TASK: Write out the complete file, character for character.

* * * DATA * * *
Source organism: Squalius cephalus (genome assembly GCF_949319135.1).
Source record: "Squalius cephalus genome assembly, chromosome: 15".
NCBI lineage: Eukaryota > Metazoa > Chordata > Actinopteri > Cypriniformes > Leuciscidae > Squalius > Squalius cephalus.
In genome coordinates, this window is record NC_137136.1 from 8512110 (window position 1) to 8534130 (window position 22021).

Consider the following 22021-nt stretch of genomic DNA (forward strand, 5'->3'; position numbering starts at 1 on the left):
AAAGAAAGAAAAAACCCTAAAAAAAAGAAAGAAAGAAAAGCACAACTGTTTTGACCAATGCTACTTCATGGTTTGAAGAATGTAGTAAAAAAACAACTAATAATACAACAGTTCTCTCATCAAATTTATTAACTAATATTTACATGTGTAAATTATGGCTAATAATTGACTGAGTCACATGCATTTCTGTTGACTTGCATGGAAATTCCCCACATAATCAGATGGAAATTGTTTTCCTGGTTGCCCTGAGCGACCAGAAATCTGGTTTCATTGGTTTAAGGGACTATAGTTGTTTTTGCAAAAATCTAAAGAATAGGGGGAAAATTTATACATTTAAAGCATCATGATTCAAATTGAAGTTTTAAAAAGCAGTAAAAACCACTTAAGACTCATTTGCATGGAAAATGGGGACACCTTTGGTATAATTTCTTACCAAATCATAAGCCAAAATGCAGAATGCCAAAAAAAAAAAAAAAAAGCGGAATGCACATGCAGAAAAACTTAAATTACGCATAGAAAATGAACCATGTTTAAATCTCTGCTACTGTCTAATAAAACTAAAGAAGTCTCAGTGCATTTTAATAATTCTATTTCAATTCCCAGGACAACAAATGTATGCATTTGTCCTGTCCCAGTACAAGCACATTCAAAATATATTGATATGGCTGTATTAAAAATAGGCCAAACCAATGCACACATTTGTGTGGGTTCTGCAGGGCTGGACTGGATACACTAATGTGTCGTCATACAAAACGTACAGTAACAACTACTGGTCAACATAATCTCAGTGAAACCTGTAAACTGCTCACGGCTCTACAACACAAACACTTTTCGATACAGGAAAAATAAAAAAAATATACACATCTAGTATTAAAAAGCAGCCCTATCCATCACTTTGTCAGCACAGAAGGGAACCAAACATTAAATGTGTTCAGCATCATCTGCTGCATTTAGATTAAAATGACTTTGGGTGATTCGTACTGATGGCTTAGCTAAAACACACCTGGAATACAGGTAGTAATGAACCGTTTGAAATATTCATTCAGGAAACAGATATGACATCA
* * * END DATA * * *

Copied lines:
Source organism: Squalius cephalus (genome assembly GCF_949319135.1).
Source record: "Squalius cephalus genome assembly, chromosome: 15".
NCBI lineage: Eukaryota > Metazoa > Chordata > Actinopteri > Cypriniformes > Leuciscidae > Squalius > Squalius cephalus.
In genome coordinates, this window is record NC_137136.1 from 8512110 (window position 1) to 8534130 (window position 22021).

Consider the following 22021-nt stretch of genomic DNA (forward strand, 5'->3'; position numbering starts at 1 on the left):
AAAGAAAGAAAAAACCCTAAAAAAAAGAAAGAAAGAAAAGCACAACTGTTTTGACCAATGCTACTTCATGGTTTGAAGAATGTAGTAAAAAAACAACTAATAATACAACAGTTCTCTCATCAAATTTATTAACTAATATTTACATGTGTAAATTATGGCTAATAATTGACTGAGTCACATGCATTTCTGTTGACTTGCATGGAAATTCCCCACATAATCAGATGGAAATTGTTTTCCTGGTTGCCCTGAGCGACCAGAAATCTGGTTTCATTGGTTTAAGGGACTATAGTTGTTTTTGCAAAAATCTAAAGAATAGGGGGAAAATTTATACATTTAAAGCATCATGATTCAAATTGAAGTTTTAAAAAGCAGTAAAAACCACTTAAGACTCATTTGCATGGAAAATGGGGACACCTTTGGTATAATTTCTTACCAAATCATAAGCCAAAATGCAGAATGCCAAAAAAAAAAAAAAAAAGCGGAATGCACATGCAGAAAAACTTAAATTACGCATAGAAAATGAACCATGTTTAAATCTCTGCTACTGTCTAATAAAACTAAAGAAGTCTCAGTGCATTTTAATAATTCTATTTCAATTCCCAGGACAACAAATGTATGCATTTGTCCTGTCCCAGTACAAGCACATTCAAAATATATTGATATGGCTGTATTAAAAATAGGCCAAACCAATGCACACATTTGTGTGGGTTCTGCAGGGCTGGACTGGATACACTAATGTGTCGTCATACAAAACGTACAGTAACAACTACTGGTCAACATAATCTCAGTGAAACCTGTAAACTGCTCACGGCTCTACAACACAAACACTTTTCGATACAGGAAAAATAAAAAAAATATACACATCTAGTATTAAAAAGCAGCCCTATCCATCACTTTGTCAGCACAGAAGGGAACCAAACATTAAATGTGTTCAGCATCATCTGCTGCATTTAGATTAAAATGACTTTGGGTGATTCGTACTGATGGCTTAGCTAAAACACACCTGGAATACAGGTAGTAATGAACCGTTTGAAATATTCATTCAGGAAACAGATATGACATCA